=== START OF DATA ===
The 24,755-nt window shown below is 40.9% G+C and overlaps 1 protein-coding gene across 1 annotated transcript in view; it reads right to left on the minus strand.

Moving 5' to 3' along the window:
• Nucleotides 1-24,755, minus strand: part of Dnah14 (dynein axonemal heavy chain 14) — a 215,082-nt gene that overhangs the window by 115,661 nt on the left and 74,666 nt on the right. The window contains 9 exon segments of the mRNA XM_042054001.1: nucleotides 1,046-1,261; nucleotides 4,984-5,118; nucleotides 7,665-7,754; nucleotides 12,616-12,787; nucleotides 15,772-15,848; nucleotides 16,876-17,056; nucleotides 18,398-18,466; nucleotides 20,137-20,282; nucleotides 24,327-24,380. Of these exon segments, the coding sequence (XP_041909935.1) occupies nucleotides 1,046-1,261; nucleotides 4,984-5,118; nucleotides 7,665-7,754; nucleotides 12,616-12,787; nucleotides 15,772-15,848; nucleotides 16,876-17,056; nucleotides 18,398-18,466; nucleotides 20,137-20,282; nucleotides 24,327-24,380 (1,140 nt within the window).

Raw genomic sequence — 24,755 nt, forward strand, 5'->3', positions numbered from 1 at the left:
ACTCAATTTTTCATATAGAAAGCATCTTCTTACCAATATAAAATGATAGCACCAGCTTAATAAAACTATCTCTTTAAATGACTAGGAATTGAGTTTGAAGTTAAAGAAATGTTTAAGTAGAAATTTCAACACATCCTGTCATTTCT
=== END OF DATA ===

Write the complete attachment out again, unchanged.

The 24,755-nt window shown below is 40.9% G+C and overlaps 1 protein-coding gene across 1 annotated transcript in view; it reads right to left on the minus strand.

Moving 5' to 3' along the window:
• Nucleotides 1-24,755, minus strand: part of Dnah14 (dynein axonemal heavy chain 14) — a 215,082-nt gene that overhangs the window by 115,661 nt on the left and 74,666 nt on the right. The window contains 9 exon segments of the mRNA XM_042054001.1: nucleotides 1,046-1,261; nucleotides 4,984-5,118; nucleotides 7,665-7,754; nucleotides 12,616-12,787; nucleotides 15,772-15,848; nucleotides 16,876-17,056; nucleotides 18,398-18,466; nucleotides 20,137-20,282; nucleotides 24,327-24,380. Of these exon segments, the coding sequence (XP_041909935.1) occupies nucleotides 1,046-1,261; nucleotides 4,984-5,118; nucleotides 7,665-7,754; nucleotides 12,616-12,787; nucleotides 15,772-15,848; nucleotides 16,876-17,056; nucleotides 18,398-18,466; nucleotides 20,137-20,282; nucleotides 24,327-24,380 (1,140 nt within the window).

Raw genomic sequence — 24,755 nt, forward strand, 5'->3', positions numbered from 1 at the left:
ACTCAATTTTTCATATAGAAAGCATCTTCTTACCAATATAAAATGATAGCACCAGCTTAATAAAACTATCTCTTTAAATGACTAGGAATTGAGTTTGAAGTTAAAGAAATGTTTAAGTAGAAATTTCAACACATCCTGTCATTTCT